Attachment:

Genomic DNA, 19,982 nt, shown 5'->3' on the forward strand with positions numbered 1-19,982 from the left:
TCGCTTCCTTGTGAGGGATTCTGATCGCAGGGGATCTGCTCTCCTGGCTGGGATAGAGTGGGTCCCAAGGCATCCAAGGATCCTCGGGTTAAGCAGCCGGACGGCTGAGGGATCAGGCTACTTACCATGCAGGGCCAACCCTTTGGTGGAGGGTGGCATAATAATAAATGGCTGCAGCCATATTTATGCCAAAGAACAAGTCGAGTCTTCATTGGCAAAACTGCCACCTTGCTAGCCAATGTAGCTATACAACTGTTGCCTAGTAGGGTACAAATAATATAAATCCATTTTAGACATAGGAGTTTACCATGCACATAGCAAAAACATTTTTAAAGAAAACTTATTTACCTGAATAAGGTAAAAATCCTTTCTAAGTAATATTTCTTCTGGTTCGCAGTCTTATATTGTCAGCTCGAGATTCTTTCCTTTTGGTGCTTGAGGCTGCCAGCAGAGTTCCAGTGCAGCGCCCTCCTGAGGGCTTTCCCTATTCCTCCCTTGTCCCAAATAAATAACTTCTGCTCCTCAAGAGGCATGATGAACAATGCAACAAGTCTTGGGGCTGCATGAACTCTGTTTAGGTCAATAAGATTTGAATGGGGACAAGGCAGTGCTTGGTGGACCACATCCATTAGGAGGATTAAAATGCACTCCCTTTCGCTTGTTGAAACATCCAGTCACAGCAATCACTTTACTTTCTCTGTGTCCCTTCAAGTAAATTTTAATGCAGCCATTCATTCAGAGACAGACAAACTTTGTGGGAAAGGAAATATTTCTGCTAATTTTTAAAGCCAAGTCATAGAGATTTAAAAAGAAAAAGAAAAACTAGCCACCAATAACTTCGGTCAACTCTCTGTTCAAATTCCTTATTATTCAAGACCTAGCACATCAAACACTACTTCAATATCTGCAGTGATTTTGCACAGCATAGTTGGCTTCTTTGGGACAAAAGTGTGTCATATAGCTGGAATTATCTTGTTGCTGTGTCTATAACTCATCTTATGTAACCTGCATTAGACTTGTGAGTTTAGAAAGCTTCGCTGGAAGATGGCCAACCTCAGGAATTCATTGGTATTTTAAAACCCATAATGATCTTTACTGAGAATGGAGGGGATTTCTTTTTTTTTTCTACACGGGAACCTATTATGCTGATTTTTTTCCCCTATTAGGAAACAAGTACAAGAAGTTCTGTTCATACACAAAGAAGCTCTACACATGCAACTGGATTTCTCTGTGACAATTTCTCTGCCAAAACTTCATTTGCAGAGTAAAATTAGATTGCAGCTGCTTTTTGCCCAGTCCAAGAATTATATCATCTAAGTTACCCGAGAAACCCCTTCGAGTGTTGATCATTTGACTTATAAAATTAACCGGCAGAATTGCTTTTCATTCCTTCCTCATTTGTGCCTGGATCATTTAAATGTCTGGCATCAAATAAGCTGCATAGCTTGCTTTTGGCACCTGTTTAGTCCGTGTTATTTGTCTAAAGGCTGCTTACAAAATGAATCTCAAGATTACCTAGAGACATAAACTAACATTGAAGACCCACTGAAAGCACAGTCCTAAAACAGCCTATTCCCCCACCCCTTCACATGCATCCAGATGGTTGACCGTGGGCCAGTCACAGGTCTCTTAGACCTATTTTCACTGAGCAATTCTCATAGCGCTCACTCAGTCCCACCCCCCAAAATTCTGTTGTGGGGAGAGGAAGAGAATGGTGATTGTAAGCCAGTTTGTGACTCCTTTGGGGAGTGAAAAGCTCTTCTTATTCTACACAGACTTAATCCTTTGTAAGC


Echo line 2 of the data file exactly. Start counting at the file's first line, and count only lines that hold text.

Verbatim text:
TCGCTTCCTTGTGAGGGATTCTGATCGCAGGGGATCTGCTCTCCTGGCTGGGATAGAGTGGGTCCCAAGGCATCCAAGGATCCTCGGGTTAAGCAGCCGGACGGCTGAGGGATCAGGCTACTTACCATGCAGGGCCAACCCTTTGGTGGAGGGTGGCATAATAATAAATGGCTGCAGCCATATTTATGCCAAAGAACAAGTCGAGTCTTCATTGGCAAAACTGCCACCTTGCTAGCCAATGTAGCTATACAACTGTTGCCTAGTAGGGTACAAATAATATAAATCCATTTTAGACATAGGAGTTTACCATGCACATAGCAAAAACATTTTTAAAGAAAACTTATTTACCTGAATAAGGTAAAAATCCTTTCTAAGTAATATTTCTTCTGGTTCGCAGTCTTATATTGTCAGCTCGAGATTCTTTCCTTTTGGTGCTTGAGGCTGCCAGCAGAGTTCCAGTGCAGCGCCCTCCTGAGGGCTTTCCCTATTCCTCCCTTGTCCCAAATAAATAACTTCTGCTCCTCAAGAGGCATGATGAACAATGCAACAAGTCTTGGGGCTGCATGAACTCTGTTTAGGTCAATAAGATTTGAATGGGGACAAGGCAGTGCTTGGTGGACCACATCCATTAGGAGGATTAAAATGCACTCCCTTTCGCTTGTTGAAACATCCAGTCACAGCAATCACTTTACTTTCTCTGTGTCCCTTCAAGTAAATTTTAATGCAGCCATTCATTCAGAGACAGACAAACTTTGTGGGAAAGGAAATATTTCTGCTAATTTTTAAAGCCAAGTCATAGAGATTTAAAAAGAAAAAGAAAAACTAGCCACCAATAACTTCGGTCAACTCTCTGTTCAAATTCCTTATTATTCAAGACCTAGCACATCAAACACTACTTCAATATCTGCAGTGATTTTGCACAGCATAGTTGGCTTCTTTGGGACAAAAGTGTGTCATATAGCTGGAATTATCTTGTTGCTGTGTCTATAACTCATCTTATGTAACCTGCATTAGACTTGTGAGTTTAGAAAGCTTCGCTGGAAGATGGCCAACCTCAGGAATTCATTGGTATTTTAAAACCCATAATGATCTTTACTGAGAATGGAGGGGATTTCTTTTTTTTTTCTACACGGGAACCTATTATGCTGATTTTTTTCCCCTATTAGGAAACAAGTACAAGAAGTTCTGTTCATACACAAAGAAGCTCTACACATGCAACTGGATTTCTCTGTGACAATTTCTCTGCCAAAACTTCATTTGCAGAGTAAAATTAGATTGCAGCTGCTTTTTGCCCAGTCCAAGAATTATATCATCTAAGTTACCCGAGAAACCCCTTCGAGTGTTGATCATTTGACTTATAAAATTAACCGGCAGAATTGCTTTTCATTCCTTCCTCATTTGTGCCTGGATCATTTAAATGTCTGGCATCAAATAAGCTGCATAGCTTGCTTTTGGCACCTGTTTAGTCCGTGTTATTTGTCTAAAGGCTGCTTACAAAATGAATCTCAAGATTACCTAGAGACATAAACTAACATTGAAGACCCACTGAAAGCACAGTCCTAAAACAGCCTATTCCCCCACCCCTTCACATGCATCCAGATGGTTGACCGTGGGCCAGTCACAGGTCTCTTAGACCTATTTTCACTGAGCAATTCTCATAGCGCTCACTCAGTCCCACCCCCCAAAATTCTGTTGTGGGGAGAGGAAGAGAATGGTGATTGTAAGCCAGTTTGTGACTCCTTTGGGGAGTGAAAAGCTCTTCTTATTCTACACAGACTTAATCCTTTGTAAGC